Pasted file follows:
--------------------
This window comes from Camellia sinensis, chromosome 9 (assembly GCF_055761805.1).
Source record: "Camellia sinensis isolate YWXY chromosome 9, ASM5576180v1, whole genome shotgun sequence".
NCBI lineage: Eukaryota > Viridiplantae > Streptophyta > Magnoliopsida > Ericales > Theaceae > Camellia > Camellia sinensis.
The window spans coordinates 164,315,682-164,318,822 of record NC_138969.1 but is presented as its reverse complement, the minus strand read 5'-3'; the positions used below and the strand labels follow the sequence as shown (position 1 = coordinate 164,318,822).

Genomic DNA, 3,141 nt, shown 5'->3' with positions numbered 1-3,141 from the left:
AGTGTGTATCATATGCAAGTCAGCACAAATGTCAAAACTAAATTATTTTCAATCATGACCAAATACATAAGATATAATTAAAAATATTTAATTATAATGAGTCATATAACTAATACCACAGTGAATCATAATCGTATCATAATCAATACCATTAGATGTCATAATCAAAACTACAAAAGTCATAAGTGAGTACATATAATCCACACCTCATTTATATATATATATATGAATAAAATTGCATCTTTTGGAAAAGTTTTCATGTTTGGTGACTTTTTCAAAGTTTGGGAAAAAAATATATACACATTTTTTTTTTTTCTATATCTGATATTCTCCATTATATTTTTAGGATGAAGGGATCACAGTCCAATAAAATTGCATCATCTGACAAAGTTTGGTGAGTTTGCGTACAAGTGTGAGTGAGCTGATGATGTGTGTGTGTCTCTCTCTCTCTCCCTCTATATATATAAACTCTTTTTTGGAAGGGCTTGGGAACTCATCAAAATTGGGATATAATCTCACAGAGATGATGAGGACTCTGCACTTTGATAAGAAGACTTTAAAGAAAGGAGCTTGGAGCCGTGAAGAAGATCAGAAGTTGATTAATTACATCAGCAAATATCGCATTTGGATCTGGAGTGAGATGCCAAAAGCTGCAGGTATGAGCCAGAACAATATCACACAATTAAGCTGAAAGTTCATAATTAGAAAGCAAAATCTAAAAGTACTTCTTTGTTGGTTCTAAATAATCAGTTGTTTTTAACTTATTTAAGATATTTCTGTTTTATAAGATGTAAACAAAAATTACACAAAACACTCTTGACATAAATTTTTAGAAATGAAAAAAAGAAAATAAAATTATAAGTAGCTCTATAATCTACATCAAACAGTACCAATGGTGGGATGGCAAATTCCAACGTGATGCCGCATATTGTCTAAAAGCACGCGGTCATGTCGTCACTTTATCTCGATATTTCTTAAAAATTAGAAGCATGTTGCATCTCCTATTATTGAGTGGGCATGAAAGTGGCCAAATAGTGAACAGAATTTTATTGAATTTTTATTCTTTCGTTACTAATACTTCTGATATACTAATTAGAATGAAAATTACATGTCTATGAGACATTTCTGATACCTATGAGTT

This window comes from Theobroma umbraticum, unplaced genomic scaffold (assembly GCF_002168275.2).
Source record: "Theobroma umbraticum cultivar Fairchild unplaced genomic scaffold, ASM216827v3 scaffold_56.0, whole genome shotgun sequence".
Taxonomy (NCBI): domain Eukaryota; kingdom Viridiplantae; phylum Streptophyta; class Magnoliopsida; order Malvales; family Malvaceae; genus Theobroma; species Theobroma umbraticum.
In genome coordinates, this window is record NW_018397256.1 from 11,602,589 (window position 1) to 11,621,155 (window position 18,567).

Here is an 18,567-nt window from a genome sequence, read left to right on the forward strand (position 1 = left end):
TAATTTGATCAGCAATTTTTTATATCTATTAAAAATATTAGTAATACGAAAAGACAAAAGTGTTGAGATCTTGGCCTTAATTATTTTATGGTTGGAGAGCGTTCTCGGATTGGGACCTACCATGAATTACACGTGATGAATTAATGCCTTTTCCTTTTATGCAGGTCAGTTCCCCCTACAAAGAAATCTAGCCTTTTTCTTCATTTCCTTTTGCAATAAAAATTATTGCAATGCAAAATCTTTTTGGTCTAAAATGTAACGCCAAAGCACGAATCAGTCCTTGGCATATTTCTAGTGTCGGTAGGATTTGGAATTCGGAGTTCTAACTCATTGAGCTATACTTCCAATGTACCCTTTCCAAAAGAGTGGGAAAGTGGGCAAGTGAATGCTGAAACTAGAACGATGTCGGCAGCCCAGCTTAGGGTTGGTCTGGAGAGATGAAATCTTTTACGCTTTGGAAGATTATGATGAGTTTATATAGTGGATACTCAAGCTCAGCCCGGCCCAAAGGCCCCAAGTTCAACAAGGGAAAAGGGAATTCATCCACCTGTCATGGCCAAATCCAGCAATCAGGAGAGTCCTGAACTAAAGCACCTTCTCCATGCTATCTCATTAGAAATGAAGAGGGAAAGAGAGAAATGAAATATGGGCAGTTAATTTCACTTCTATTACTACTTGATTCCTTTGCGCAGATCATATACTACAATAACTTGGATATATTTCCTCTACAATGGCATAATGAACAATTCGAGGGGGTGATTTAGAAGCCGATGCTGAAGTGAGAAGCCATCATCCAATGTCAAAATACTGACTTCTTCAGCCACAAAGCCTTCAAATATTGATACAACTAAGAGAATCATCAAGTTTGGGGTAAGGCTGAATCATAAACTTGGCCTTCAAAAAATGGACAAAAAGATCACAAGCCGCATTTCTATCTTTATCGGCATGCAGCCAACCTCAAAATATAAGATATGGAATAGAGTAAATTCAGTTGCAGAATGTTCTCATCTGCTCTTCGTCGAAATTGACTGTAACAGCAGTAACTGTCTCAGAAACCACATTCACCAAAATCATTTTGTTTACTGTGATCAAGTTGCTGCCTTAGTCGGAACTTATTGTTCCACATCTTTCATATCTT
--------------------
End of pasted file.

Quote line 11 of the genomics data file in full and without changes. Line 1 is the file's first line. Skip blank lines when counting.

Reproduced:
Here is an 18,567-nt window from a genome sequence, read left to right on the forward strand (position 1 = left end):